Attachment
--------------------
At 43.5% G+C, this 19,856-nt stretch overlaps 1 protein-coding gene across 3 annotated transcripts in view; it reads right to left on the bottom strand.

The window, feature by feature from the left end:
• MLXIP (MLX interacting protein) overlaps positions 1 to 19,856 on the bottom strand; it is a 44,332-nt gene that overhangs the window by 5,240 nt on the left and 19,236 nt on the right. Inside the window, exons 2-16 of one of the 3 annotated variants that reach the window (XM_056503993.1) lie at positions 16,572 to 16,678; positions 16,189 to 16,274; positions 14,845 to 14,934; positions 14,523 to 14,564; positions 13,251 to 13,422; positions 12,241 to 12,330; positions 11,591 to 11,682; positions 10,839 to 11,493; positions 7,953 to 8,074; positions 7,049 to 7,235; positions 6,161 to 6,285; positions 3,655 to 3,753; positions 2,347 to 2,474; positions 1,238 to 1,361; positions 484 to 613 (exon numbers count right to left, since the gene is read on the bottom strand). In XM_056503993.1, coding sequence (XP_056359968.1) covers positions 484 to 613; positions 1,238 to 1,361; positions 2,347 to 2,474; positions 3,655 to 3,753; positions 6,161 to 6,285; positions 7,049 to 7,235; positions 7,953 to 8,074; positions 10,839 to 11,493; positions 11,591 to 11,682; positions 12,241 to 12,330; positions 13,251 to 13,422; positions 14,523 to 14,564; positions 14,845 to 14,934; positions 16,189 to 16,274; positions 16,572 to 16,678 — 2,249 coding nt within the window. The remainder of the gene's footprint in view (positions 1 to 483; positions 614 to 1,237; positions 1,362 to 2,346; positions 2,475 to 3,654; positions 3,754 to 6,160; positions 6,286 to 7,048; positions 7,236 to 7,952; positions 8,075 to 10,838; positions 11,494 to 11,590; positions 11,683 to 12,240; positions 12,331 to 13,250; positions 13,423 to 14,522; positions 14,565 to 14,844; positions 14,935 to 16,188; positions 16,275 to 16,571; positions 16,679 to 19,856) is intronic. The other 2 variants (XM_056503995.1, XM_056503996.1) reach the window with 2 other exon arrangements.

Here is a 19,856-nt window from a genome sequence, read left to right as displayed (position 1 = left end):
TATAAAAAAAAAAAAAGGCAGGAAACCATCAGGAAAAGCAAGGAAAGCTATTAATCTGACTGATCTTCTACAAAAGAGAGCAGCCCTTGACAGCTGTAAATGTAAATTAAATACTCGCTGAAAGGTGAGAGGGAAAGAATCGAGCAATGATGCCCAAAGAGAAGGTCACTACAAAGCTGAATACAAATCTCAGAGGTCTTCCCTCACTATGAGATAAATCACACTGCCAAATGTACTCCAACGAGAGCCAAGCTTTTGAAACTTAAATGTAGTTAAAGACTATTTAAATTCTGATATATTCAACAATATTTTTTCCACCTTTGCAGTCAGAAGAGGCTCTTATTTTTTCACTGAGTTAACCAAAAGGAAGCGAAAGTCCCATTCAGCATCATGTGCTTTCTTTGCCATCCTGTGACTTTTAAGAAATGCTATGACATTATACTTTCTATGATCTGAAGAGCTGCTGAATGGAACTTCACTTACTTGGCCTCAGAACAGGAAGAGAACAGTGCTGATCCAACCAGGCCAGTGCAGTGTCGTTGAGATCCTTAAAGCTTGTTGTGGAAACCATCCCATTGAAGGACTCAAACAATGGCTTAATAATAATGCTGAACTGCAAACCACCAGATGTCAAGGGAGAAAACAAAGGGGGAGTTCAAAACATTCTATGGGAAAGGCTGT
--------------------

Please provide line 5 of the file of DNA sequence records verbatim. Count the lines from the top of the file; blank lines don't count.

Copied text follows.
TATAAAAAAAAAAAAAGGCAGGAAACCATCAGGAAAAGCAAGGAAAGCTATTAATCTGACTGATCTTCTACAAAAGAGAGCAGCCCTTGACAGCTGTAAATGTAAATTAAATACTCGCTGAAAGGTGAGAGGGAAAGAATCGAGCAATGATGCCCAAAGAGAAGGTCACTACAAAGCTGAATACAAATCTCAGAGGTCTTCCCTCACTATGAGATAAATCACACTGCCAAATGTACTCCAACGAGAGCCAAGCTTTTGAAACTTAAATGTAGTTAAAGACTATTTAAATTCTGATATATTCAACAATATTTTTTCCACCTTTGCAGTCAGAAGAGGCTCTTATTTTTTCACTGAGTTAACCAAAAGGAAGCGAAAGTCCCATTCAGCATCATGTGCTTTCTTTGCCATCCTGTGACTTTTAAGAAATGCTATGACATTATACTTTCTATGATCTGAAGAGCTGCTGAATGGAACTTCACTTACTTGGCCTCAGAACAGGAAGAGAACAGTGCTGATCCAACCAGGCCAGTGCAGTGTCGTTGAGATCCTTAAAGCTTGTTGTGGAAACCATCCCATTGAAGGACTCAAACAATGGCTTAATAATAATGCTGAACTGCAAACCACCAGATGTCAAGGGAGAAAACAAAGGGGGAGTTCAAAACATTCTATGGGAAAGGCTGT